Glory days f Fax champi
FAX are champions! How sweet that sounded 25 years ago on that glorious day in April 1986 when Halifax grasped the rugby league title for the first time in 21 years.
Fax’s triumph came at the end of a nerve-jangling – and controversial – 13-13 draw with Featherstone Rovers at Thrum Hall that confirmed Halifax as champions and saved Fev from relegation.
But it was so much more than that. It marked the revival of a sleeping rugby league giant that had won precious little since last claiming the championship by defeating St Helens at Swinton in 1965.
Apart from a solitary triumph in the Players No 6 Trophy in 1972 Halifax had suffered some lean times and in 1983 Halifax were relegated from rugby league’s division one with just five wins and a draw from 30 matches.
Fax bounced back the following season but for the struggling club it was time for a change and it came in the form of Halifax-born businessman David Brook, who became club president in 1984. Short of money, Halifax had had to make cutbacks, but David Brook had one great idea – to bring in young, talented but inexpensive players from Australia.
Brook found rich pickings in the rugby league cities of Sydney and Brisbane. By the start of the 1984-5 season rebuilding had begun in earnest with a host of young Aussies destined to become household names coming to Thrum Hall.
They included future international players Paul Langmack and Martin Bella, plus Michael Hagan and Ron Ryan, joining Halifax’s home-grown players under popular coach and former Halifax forward Colin Dixon.
The club signed 11 Australians and then, in November 1984, David Brook controversially announced that the much admired Dixon would be replaced by veteran Australian international Chris Anderson as player coach.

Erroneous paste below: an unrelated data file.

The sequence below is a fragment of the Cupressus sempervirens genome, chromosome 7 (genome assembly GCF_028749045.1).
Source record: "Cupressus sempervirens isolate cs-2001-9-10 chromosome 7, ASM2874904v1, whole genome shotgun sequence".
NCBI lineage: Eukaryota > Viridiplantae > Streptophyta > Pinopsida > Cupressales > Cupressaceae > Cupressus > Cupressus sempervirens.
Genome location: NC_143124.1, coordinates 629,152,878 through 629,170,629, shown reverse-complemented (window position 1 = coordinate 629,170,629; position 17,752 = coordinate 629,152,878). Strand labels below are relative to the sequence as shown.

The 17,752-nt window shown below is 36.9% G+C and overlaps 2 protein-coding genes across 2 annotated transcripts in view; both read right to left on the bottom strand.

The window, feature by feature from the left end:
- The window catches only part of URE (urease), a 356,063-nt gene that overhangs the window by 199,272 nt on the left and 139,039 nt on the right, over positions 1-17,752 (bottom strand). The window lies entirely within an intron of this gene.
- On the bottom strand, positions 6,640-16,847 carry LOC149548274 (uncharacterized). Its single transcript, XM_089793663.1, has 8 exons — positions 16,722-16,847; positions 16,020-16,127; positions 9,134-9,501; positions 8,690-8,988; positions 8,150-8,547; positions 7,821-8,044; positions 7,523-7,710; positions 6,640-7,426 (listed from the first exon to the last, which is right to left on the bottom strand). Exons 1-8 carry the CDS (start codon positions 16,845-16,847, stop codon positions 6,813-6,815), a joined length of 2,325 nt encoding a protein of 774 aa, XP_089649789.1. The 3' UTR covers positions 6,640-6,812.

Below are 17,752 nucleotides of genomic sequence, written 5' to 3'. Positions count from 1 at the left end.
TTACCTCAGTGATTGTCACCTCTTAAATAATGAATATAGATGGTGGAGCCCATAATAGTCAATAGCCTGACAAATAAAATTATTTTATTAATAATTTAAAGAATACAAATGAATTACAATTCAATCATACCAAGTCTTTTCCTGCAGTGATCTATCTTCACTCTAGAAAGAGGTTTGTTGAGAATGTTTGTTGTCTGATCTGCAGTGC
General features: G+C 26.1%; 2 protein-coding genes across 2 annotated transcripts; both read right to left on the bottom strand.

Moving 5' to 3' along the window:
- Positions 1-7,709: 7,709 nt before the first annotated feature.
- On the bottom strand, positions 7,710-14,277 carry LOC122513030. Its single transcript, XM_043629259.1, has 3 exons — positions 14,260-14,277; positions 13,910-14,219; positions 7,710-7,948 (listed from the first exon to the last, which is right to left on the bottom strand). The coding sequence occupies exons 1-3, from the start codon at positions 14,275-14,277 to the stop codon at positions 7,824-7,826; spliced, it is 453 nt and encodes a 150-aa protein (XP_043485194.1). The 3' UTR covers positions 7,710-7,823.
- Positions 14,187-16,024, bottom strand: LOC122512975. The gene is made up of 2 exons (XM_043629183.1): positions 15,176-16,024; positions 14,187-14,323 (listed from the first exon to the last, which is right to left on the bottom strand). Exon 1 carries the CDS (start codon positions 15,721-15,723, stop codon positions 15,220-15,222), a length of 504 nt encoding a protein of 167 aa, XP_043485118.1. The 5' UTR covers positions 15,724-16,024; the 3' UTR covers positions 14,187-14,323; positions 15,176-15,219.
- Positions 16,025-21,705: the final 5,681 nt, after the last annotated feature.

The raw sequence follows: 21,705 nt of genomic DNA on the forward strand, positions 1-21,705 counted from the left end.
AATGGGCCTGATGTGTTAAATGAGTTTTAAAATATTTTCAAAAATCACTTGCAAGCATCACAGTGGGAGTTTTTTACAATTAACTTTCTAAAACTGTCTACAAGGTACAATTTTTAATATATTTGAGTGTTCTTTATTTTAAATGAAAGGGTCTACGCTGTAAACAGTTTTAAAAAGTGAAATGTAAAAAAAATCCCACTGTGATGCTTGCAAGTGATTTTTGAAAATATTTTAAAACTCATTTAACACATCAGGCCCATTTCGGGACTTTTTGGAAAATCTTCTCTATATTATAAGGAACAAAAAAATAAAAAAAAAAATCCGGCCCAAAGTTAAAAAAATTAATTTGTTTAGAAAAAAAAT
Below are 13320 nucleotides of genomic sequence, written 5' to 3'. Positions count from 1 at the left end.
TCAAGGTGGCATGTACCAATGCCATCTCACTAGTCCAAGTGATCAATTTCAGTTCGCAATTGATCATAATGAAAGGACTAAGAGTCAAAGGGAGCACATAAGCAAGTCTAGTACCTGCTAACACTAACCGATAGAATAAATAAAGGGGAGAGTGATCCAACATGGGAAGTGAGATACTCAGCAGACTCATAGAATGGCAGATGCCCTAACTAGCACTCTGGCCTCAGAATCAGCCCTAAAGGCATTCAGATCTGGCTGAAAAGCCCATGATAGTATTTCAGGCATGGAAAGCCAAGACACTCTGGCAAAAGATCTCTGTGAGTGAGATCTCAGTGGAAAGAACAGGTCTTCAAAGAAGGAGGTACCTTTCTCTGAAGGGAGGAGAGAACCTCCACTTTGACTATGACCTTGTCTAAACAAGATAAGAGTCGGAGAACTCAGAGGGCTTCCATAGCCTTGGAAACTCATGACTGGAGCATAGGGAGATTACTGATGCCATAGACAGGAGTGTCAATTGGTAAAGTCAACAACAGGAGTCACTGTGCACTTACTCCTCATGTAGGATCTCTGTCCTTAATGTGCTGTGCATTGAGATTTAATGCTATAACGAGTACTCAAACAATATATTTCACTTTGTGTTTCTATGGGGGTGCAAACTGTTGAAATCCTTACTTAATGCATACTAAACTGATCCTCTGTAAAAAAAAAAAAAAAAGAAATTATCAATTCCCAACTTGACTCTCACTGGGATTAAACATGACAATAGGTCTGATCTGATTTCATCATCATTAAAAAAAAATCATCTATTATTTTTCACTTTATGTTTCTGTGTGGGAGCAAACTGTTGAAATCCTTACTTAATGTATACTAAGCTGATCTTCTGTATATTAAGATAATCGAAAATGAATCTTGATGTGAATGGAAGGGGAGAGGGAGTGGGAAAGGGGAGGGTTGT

At 35, after 15 years with Sydney giants Canterbury-Bankstown, plus a spell with Widnes, Andersdon had just retired from the Australian game and travelled to England to play briefly for Hull Kingston Rovers before Brook offered him the coaching job at Halifax.
But at Thrum Hall unhappy Eng- lish players believed that Brook voured the Aussies and growing feeling became a crisis when all English players asked for transfe In the end a clear-the-air-meet was held which seemed to allay English men’s fears and brou peace to the dressing room.
The following year the Rugby Lea decided to limit the number of overs players to five per club. With Ch Anderson and centre Tony Ander already at the club Brook departed Australia once more and returned w a trio of sensational signings, excit
Champions: Halifax captain Chris Anderson holds aloft the championship trophy after Fax’s 13-13 draw with Featherstone Rovers in 1986. Below: the players celebrate after winning the club’s first championship for 21 years
Triumph: Halifax’s Australian fullback, Joe Kilroy, right, is set to receive the pas match-clinching try in Fax’s victory over St Helens, 27-18, in January 1986, wh the top of the rugby league table. The match was played at Leeds’s Headingl the Thrum Hall ground was icebound. Inset: Halifax president David Brook